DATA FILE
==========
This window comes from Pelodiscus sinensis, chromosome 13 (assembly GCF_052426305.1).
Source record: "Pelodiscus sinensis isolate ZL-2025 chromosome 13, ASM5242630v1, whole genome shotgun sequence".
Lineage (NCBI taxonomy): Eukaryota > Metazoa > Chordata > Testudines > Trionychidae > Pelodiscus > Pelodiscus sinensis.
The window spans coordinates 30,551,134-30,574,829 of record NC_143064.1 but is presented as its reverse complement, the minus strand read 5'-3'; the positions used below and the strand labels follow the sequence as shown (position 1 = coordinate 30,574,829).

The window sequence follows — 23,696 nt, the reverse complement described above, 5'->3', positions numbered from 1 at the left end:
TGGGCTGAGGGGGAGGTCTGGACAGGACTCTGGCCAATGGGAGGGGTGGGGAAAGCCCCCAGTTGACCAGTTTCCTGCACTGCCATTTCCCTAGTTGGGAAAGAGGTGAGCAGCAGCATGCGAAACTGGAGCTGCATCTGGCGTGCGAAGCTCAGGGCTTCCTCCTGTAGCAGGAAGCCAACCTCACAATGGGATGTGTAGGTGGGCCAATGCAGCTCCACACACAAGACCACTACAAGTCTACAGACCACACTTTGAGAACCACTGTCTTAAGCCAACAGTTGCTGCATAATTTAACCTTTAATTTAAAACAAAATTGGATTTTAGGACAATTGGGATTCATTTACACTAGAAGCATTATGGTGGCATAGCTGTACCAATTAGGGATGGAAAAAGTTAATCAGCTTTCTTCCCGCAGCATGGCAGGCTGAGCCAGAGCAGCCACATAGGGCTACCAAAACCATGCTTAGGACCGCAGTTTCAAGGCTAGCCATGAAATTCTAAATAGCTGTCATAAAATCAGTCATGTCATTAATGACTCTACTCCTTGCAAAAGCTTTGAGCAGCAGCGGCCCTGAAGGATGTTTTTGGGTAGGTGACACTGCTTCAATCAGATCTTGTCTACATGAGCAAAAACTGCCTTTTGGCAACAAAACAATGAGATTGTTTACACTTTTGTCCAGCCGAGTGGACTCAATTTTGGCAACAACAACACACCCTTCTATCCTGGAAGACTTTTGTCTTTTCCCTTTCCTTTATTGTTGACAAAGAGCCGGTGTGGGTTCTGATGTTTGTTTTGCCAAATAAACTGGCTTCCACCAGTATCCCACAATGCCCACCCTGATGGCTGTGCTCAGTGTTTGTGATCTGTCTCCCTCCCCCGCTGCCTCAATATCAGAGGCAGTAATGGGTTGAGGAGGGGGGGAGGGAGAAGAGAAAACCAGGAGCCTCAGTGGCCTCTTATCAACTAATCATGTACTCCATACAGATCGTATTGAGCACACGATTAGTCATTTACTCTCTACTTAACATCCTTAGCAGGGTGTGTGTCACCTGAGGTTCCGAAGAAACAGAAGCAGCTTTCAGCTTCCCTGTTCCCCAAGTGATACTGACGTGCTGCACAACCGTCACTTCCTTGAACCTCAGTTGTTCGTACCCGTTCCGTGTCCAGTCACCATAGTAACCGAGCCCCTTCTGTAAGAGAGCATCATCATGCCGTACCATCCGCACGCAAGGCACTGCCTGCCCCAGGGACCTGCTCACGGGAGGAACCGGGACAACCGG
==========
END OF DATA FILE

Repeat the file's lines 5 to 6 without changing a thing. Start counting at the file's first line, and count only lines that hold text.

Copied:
The window sequence follows — 23,696 nt, the reverse complement described above, 5'->3', positions numbered from 1 at the left end:
TGGGCTGAGGGGGAGGTCTGGACAGGACTCTGGCCAATGGGAGGGGTGGGGAAAGCCCCCAGTTGACCAGTTTCCTGCACTGCCATTTCCCTAGTTGGGAAAGAGGTGAGCAGCAGCATGCGAAACTGGAGCTGCATCTGGCGTGCGAAGCTCAGGGCTTCCTCCTGTAGCAGGAAGCCAACCTCACAATGGGATGTGTAGGTGGGCCAATGCAGCTCCACACACAAGACCACTACAAGTCTACAGACCACACTTTGAGAACCACTGTCTTAAGCCAACAGTTGCTGCATAATTTAACCTTTAATTTAAAACAAAATTGGATTTTAGGACAATTGGGATTCATTTACACTAGAAGCATTATGGTGGCATAGCTGTACCAATTAGGGATGGAAAAAGTTAATCAGCTTTCTTCCCGCAGCATGGCAGGCTGAGCCAGAGCAGCCACATAGGGCTACCAAAACCATGCTTAGGACCGCAGTTTCAAGGCTAGCCATGAAATTCTAAATAGCTGTCATAAAATCAGTCATGTCATTAATGACTCTACTCCTTGCAAAAGCTTTGAGCAGCAGCGGCCCTGAAGGATGTTTTTGGGTAGGTGACACTGCTTCAATCAGATCTTGTCTACATGAGCAAAAACTGCCTTTTGGCAACAAAACAATGAGATTGTTTACACTTTTGTCCAGCCGAGTGGACTCAATTTTGGCAACAACAACACACCCTTCTATCCTGGAAGACTTTTGTCTTTTCCCTTTCCTTTATTGTTGACAAAGAGCCGGTGTGGGTTCTGATGTTTGTTTTGCCAAATAAACTGGCTTCCACCAGTATCCCACAATGCCCACCCTGATGGCTGTGCTCAGTGTTTGTGATCTGTCTCCCTCCCCCGCTGCCTCAATATCAGAGGCAGTAATGGGTTGAGGAGGGGGGGAGGGAGAAGAGAAAACCAGGAGCCTCAGTGGCCTCTTATCAACTAATCATGTACTCCATACAGATCGTATTGAGCACACGATTAGTCATTTACTCTCTACTTAACATCCTTAGCAGGGTGTGTGTCACCTGAGGTTCCGAAGAAACAGAAGCAGCTTTCAGCTTCCCTGTTCCCCAAGTGATACTGACGTGCTGCACAACCGTCACTTCCTTGAACCTCAGTTGTTCGTACCCGTTCCGTGTCCAGTCACCATAGTAACCGAGCCCCTTCTGTAAGAGAGCATCATCATGCCGTACCATCCGCACGCAAGGCACTGCCTGCCCCAGGGACCTGCTCACGGGAGGAACCGGGACAACCGG